Sunshine State Lags on Solar Power, Doubles Down on Natural Gas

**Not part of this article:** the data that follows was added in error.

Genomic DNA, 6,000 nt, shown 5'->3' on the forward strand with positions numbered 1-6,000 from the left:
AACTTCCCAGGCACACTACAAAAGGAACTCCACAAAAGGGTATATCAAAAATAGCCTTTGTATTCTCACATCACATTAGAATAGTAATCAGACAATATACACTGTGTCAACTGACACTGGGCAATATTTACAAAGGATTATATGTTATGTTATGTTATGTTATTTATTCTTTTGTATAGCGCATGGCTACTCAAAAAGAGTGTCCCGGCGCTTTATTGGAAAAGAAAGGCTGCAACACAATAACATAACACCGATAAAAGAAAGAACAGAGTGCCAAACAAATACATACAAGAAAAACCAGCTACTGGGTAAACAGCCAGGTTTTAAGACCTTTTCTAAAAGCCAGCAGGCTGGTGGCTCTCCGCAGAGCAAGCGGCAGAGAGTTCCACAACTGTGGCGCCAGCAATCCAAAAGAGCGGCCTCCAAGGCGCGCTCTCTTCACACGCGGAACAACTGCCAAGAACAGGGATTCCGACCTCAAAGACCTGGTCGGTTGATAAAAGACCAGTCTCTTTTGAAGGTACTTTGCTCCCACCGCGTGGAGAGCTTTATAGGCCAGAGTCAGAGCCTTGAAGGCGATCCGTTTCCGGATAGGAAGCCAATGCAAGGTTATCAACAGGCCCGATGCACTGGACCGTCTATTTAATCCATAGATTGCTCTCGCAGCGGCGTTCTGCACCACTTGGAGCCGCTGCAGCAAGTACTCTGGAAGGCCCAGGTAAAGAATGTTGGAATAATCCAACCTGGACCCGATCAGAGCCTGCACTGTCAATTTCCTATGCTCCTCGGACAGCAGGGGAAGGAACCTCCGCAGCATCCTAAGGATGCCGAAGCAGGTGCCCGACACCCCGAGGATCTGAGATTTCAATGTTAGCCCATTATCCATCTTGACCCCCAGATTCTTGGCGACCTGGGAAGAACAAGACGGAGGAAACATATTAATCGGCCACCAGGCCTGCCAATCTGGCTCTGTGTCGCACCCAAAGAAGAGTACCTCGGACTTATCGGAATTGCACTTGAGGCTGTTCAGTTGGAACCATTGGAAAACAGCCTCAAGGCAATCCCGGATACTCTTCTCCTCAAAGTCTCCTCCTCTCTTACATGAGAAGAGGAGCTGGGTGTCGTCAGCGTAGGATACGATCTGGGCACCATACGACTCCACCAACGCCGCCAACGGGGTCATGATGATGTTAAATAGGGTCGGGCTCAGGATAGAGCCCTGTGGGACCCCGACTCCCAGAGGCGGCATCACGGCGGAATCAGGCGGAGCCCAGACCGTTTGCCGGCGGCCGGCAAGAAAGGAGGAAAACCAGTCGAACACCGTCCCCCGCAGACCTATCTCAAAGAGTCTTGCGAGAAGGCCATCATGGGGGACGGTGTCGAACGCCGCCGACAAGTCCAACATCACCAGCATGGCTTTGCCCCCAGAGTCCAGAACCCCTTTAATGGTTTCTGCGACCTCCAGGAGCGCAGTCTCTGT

VERO BEACH, Fla. âThe irony is rich. The Sunshine State taps the sun for less than half a percent of its electricity while making two-thirds with natural gas â a fuel that Florida must pipe in from other states.Some see it as risky gambit. A coastal state already suffering punishing effects of global warming shouldnât keep building power plants that pump even more greenhouse gases into the atmosphere, the Sierra Club warned. Natural gas prices are low now but will inevitably wallop customers down the road, the Florida Industrial Power Users Group predicted. As far back as a dozen years ago, when gas supplied less than 40%of the stateâs electricity, then-Gov. Jeb Bush said utilities needed to stop depending so heavily on it.Floridaâs power providers and their state regulators, however, havenât reconsidered their strategy. In fact, theyâre doubling down on it.More gas-fired electricity generation is under construction or planned in this state than in all but four others, U.S. Energy Information Administration records show. The building boom includes not only these plants but also a hotly contested tri-state pipeline to feed them. The new construction follows a 15-year surge in gas-fueled electricity production in Florida that topped the nation, outstripping even major gas producers such as Texas and Pennsylvania.More: Tesla delivers solar power to Puerto Rico hospitalMore: Possible Trump tariff: Is the U.S. solar industry boom in jeopardy?Never in its history has the industryâs key regulator, the state Public Service Commission, rejected a utility gas plant. The agency has repeatedly raised concerns about increasing reliance on gas, but its actions have moved the state further in that direction.Now, even as theyâre finally accelerating solar development, Floridaâs electric utilities still expect to construct more than twice as many new megawatts powered by gas in the next decade as by the sun. Near Vero Beach on Floridaâs east coast, this struggle is on display.On land next to citrus groves, workers are installing more than 300,000 panels for a new Florida Power & Light solar site, one of eight the utility has under construction. Together, theyâll nearly triple FPLâs solar-powered portfolio. But about 20 miles west, the company is building a gas-fired plant â among the three biggest planned nationwide â that will power far more homes than all those solar sites combined.The Florida power users group, representing large industrial electric customers, was among those trying to convince the Public Service Commission two years ago that the $1.2 billion-dollar Okeechobee gas plant wasnât necessary. Solar would be a cheaper, smarter alternative, the group argued.âThe proverbial âYou don't want to put all your eggs in one basketâ comes to mind,â Jon C. Moyle Jr., the groupâs attorney, said at a hearing.FPL, the largest Florida electric utility, said falling costs are now making solar competitive and this power source should rise to 4%of the company's electricity mix by 2023. Thatâs a significant hike. But it falls far short of top solar utilities such as Pacific Gas & Electric in California, already at 13%last year.Gas remains key to FPL's plans. Its switch from oil and coal over several decades has been an unalloyed positive, bringing cheaper electric bills, cleaner air and fewer climate impacts than many other power providers, said Matt Valle, FPLâs vice president of development.âWeâre completely unapologetic about making that shift,â he said.More: Battery storage: Energy giant bets on breakthrough within 5 yearsMore: Why can't Millennials bank on clean energy jobs? Low-cost oilBut gas plants developed in Florida havenât simply displaced dirtier fuels. Theyâre also serving growing areas or replacing older gas plants, expanding the reach and lifespan of fossil fuels in a region especially vulnerable to their side effects.Floridaâs three largest planned gas projects â two plants under construction and one plant FPL aims to rebuild â would pump out roughly 9 million tons of climate-warming carbon dioxide per year over their decades-long operating lives, according to the non-profit Rocky Mountain Institute, which promotes cutting carbon emissions.The state wouldnât need so much gas if it prioritized energy efficiency to avoid expensive new power plants. But energy conservation costs Florida utilities money because they sell less power. Three years ago, the Public Service Commission cut conservation goals by 90%after the utilities argued they were no longer economical. This year, a national energy-efficiency non-profit, comparing the largest electric utilities on conservation efforts, ranked Floridaâs among the worst.Rooftop solar is another alternative. The state could offset nearly half its electricity needs this way, according to a 2016 federal analysis. But that too would threaten utilitiesâ profits because they donât own those panels or the resulting power â their customers do. In 2014, the companies convinced the Public Service Commission to ax the stateâs solar rebate program. Last year, they spent more than $20 million promoting a purportedly pro-solar ballot amendment widely panned as precisely the opposite.Even without more conservation or solar, the state could have ensured that utilities build only those power plants Florida needs.The commission said it carefully weighs all its decisions to balance customersâ and utilitiesâ interests. Its deputy executive director for technical matters, Mark Futrell, said commissioners have seen value in â for instance â replacing old gas plants with more efficient new ones requiring less fuel for the same amount of energy.But the watchdog group Integrity Florida concluded in a recent report that the system is effectively rigged in favor of the companies. Floridians representing consumers, businesses, environmental interests and state government echoed that finding in nearly 40 interviews with the Center for Public Integrity. They pointed to the millions of dollars the major utilities spend on campaign contributions that flow to state officials, many with a say over appointments to the five-commissioner agency, and the 96 lobbyists working on those companiesâ behalf.âThe power the utility industry has . . . is enormous,â said Mike Fasano, a Republican who served in the state Legislature for two decades, âand anyone that tries to tell you differently is lying.âThe story of natural gas in Florida is also a story of FPL, which serves roughly half the stateâs customers. The company, based in Juno Beach, started down this road to wean itself off oil. Then natural-gas prices jumped more than fivefold in the U.S. between early 1999 and mid-2008, with some of that increase ending up in utility bills.In 2004, as FPL again sought to pass on higher fuel costs to customers, its officials said they would diversify their electricity generation to blunt such swings.Instead, FPL doubled its reliance on natural gas. Hydraulic fracturing â fracking â unlocked gas from shale, and that supply rush tanked prices beginning in 2009. Suddenly gas looked like a smart choice. Fuel diversity, not so much.FPL said its strategy has saved consumers $8.6 billion in fuel costs and prevented 108 million tons of carbon emissions since 2001.Its residential customers pay 19%less for each kilowatt-hour of electricity than do average Americans, according to federal figures for 2016. If the Obama-era Clean Power Plan were in effect, FPL said it would already be in compliance far ahead of schedule â with coal just 3.5%of its mix and falling, its rate of carbon emissions is 30%better than the national average. Even replacing old gas plants with new ones substantially reduces those emissions, FPL said.What upsets critics isnât the shift to gas, but the extent of it â and that FPL and other Florida utilities are still adding gas plants. The electric grid covering most of the state is on track by 2021 to have the largest share of gas generation among all the U.S. and Canadian regional grids overseen by the North American Electric Reliability Corp., a regulatory body. This high reliance carries risks, the organization noted.Past governors called for more renewable energy. Bush, a Republican who served from 1999 to 2007, worried about over-reliance on gas. Charlie Crist, the Republican-turned-independent (and later Democrat) who followed him, feared the consequences of global warming and pushed the state to take action, winning no friends in the utility industry.His successor, heavily backed by utilities, has different priorities. Republican Gov. Rick Scott put an FPL executive on his transition team, supported the Sabal Trail pipeline and made national news for banning the stateâs environmental protection agency from even referring to climate change.A 2017 ranking of states for the ease with which companies can use renewables, compiled for retail and information-technology trade groups, puts Florida sixth from the bottom. The state was 15th in the country for total solar generation last year, bested by less sunny places and far outstripped by other high-potential locales.North Carolina â headquarters of Duke Energy, which runs Floridaâs second-largest utility â has nearly six times the electricity powered by rooftop and large-scale solar, according to Energy Information Administration data. If No. 1 California stopped building solar altogether and Florida added as much new production every year as it has right now in total, they wouldnât pull even until 2048.Asked when it might reach 50%renewable power, FPL said that âsetting an arbitrary goal for energy from renewable resources comes at a high cost and with reliability concerns.â California has high electricity rates, FPL notes â though other factors have contributed, including an overbuild of gas-fired power plants.Both FPL and Duke Energy said precipitous price drops only recently made solar competitive with gas in Florida, among the minority of states without a requirement for utilities to hit renewable targets. The state requires a cost-driven approach, and FPLâs Valle said his company jumped on solar as soon as the economics worked.âWeâre building more solar than just about any other utility in the nation now,â he said.Florida utilities told the state this year that theyâre expecting to build 4,000 megawatts of solar and 8,900 megawatts of gas-fired power plants in the next decade. FPL planned about 2,100 megawatts of solar, which itâs now on track to build by 2023, and 2,900 megawatts of new gas-fired generation, retiring both coal and older gas units in the process.In August, Duke Energy Florida agreed to build 700 megawatts of solar over the next four years rather than the similar amount it had expected to spread over a decade, along with a battery-storage project and more than 500 electric-vehicle charging stations. Still, the utility is also building a 1,640-megawatt gas plant. It will be capable of making more electricity than the coal units the utility plans to retire next year and the incoming solar combined.The transition from fossil fuels isnât going faster because the company must consider customersâ interests, said Tamara Waldmann, director of Duke Energy Floridaâs distributed generation strategy and renewables. âWe want to be mindful of the affordability of electricity in our state.âThe shift across the country to cleaner electricity isnât a simple exercise. Utilities must grapple with potential solar tariffs, tax policy, the likely future cost of battery storage, the best way of using intermittent energy sources. To make it easier and reward utilities for steps like helping customers use less power, some states have changed their regulatory structures by de-linking electric sales from revenues.Florida has not.Itâs hard to tell how much of Floridaâs situation is driven by regulators as opposed to the companies they oversee. Investor-owned utilities, especially in recent years, have so much clout here.The four largest of these utilities influence state lawmakers through political giving â in the 2016 election cycle alone, about $1.4 million to the Republican Party, $376,000 to the Democratic Party, at least $1.5 million to political action committees supporting the governor and other major state officials, plus direct contributions to about 80%of serving state legislators. They influence appointments to the Public Service Commission, according to the Integrity Florida report, a process in which both the Legislature and governor play a role.They even influence the commissioners, who know from experience that a good job in the industry could await âif they do the bidding of the electric companies,â said Aubrey Jewett, a University of Central Florida political science professor. At least three former commissioners are lobbyists for electric utilities in the state.Commission officials also realize if they push back too much, theyâll lose their jobs, said Timothy Devlin, ousted as executive director of the agency in 2011. The same happened to four commissioners in 2010.Early that year, those commissioners voted to approve just 6%of the nearly $1.3-billion rate hike FPL asked for and rejected the $500 million increase Duke Energyâs predecessor requested. All were drummed out within months, two by the state Senate and the rest by a legislatively controlled nominating council.FPL spokesman Dave McDermitt said in a statement that claims about its pull in the state capital are âludicrous charges by individuals or organizations with an old axe to grind or who are trying to advance their own political and/or policy agendas.â Of FPLâs spending on lobbying â seventh-highest in the state â and roughly $15 million in political giving in the 2016 election cycle, he said, âLike most Americans, we participate in the political process.âThere certainly seems to be no friction between the utilities and the commission anymore. At a regional conference last year, Julie Brown, its chair, welcomed the crowd of state utility regulators and industry executives, including from FPL and Duke Energy. She said she was looking forward to âthe opportunity to have dialogue with fellow sister commissioners from different states in the South, and you know, not be subject to [the public-record] Sunshine Law â¦ and really talk about the best practices,â according to audio recordings obtained by the Center.The commission declined the Centerâs requests to interview Brown and other commissioners. In a statement, it said Brown was simply encouraging commissioners from other states to strengthen their relationships with each other âand learn best practices.â The agency âvigorously strives to ensure that Floridaâs consumers receive reliable, safe service at a reasonable cost,â balancing consumersâ needs with those of utilities, it said in its statement.Jody Finver drew gasps as she showed her electric bills to a roomful of people in Miami Shores: under $10 a month, down from roughly $110 before she put solar panels on her roof. Finver was telling the crowd how to go solar cheaper with Solar United Neighbors of Florida, a non-profit helping people form co-op buying pools to get bulk discounts and technical assistance.Finverâs panels produce enough to power her house and then some.A chapter of an organization expanding around the country, the group formed in the middle of last yearâs battle over the solar amendment. It was kick-started by people like Deirdre Macnab, former president of the Florida League of Women Voters.Utilities say the state has low rooftop solar adoption because electric rates are cheap. But because Floridians use more electricity in their hot â and getting hotter â state, the average residential bill here is nearly 10%higher than (and FPLâs roughly the same as) the national average. Macnab, who paid $3,000 a year for electricity before solar panels reduced that by two-thirds, said the co-op pitch is simple: You can save, too.âWeâre trying to get the state to a tipping point,â she said.Solar United Neighbors of Florida has launched 19 co-ops, some still enrolling members and others that have helped about 500 households go solar. Six more co-ops are planned for January alone. Organizers are heartened by the demand â their waiting list for new co-ops extends through next fall â and by communities taking their own steps to move the needle.Among those is Orlando, a city trying to go entirely renewable by 2050. Leaders made that commitment knowing their utility would cooperate: Itâs municipally owned.Itâs also coal-heavy, so thereâs a lot of work to do. Chris Castro, Orlandoâs director of sustainability, thinks the goal is necessary and attainable. The city is trying everything: Amped-up conservation that propelled Orlando from the 30th to the 20th most efficient large city in the country in a 2017 ranking. A new solar site on a coal-ash landfill. A planned solar-with-battery-storage project. Panels on parking-lot roofs and a floating solar array in a pond.And rooftop solar? Orlandoâs utility is getting into the business. Taking a page from the co-ops, itâs launching a program to help customers aggregate their demand for lower prices.But the utility serves 250,000 households and businesses. FPL, with 4.9 million customers, shapes Floridaâs future in a bigger way.The Center for Public Integrity is a non-profit, non-partisan investigative news organization in Washington, D.C.